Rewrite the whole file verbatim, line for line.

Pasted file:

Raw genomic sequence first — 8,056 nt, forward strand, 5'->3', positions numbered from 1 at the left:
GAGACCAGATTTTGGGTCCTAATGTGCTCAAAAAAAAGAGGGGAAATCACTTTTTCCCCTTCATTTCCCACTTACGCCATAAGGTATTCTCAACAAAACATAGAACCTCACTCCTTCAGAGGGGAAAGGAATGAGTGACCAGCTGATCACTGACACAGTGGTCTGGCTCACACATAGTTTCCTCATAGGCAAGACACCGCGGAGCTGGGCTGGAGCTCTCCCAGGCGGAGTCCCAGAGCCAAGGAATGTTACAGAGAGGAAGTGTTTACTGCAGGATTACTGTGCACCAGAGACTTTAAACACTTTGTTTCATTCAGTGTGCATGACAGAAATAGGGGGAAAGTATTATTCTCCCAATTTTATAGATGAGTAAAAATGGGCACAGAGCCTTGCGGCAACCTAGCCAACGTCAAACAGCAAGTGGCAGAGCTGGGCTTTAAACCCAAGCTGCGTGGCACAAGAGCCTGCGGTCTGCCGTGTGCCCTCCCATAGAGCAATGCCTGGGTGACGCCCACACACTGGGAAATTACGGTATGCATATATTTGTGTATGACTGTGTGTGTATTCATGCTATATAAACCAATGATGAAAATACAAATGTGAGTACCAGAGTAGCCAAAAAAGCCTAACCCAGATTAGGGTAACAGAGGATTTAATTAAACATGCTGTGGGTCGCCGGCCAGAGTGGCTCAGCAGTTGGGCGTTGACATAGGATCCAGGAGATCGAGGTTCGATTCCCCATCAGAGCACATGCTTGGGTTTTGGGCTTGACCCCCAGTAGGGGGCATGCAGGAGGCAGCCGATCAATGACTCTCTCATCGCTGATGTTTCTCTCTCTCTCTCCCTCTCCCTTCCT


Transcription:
Raw genomic sequence first — 8,056 nt, forward strand, 5'->3', positions numbered from 1 at the left:
GAGACCAGATTTTGGGTCCTAATGTGCTCAAAAAAAAGAGGGGAAATCACTTTTTCCCCTTCATTTCCCACTTACGCCATAAGGTATTCTCAACAAAACATAGAACCTCACTCCTTCAGAGGGGAAAGGAATGAGTGACCAGCTGATCACTGACACAGTGGTCTGGCTCACACATAGTTTCCTCATAGGCAAGACACCGCGGAGCTGGGCTGGAGCTCTCCCAGGCGGAGTCCCAGAGCCAAGGAATGTTACAGAGAGGAAGTGTTTACTGCAGGATTACTGTGCACCAGAGACTTTAAACACTTTGTTTCATTCAGTGTGCATGACAGAAATAGGGGGAAAGTATTATTCTCCCAATTTTATAGATGAGTAAAAATGGGCACAGAGCCTTGCGGCAACCTAGCCAACGTCAAACAGCAAGTGGCAGAGCTGGGCTTTAAACCCAAGCTGCGTGGCACAAGAGCCTGCGGTCTGCCGTGTGCCCTCCCATAGAGCAATGCCTGGGTGACGCCCACACACTGGGAAATTACGGTATGCATATATTTGTGTATGACTGTGTGTGTATTCATGCTATATAAACCAATGATGAAAATACAAATGTGAGTACCAGAGTAGCCAAAAAAGCCTAACCCAGATTAGGGTAACAGAGGATTTAATTAAACATGCTGTGGGTCGCCGGCCAGAGTGGCTCAGCAGTTGGGCGTTGACATAGGATCCAGGAGATCGAGGTTCGATTCCCCATCAGAGCACATGCTTGGGTTTTGGGCTTGACCCCCAGTAGGGGGCATGCAGGAGGCAGCCGATCAATGACTCTCTCATCGCTGATGTTTCTCTCTCTCTCTCCCTCTCCCTTCCT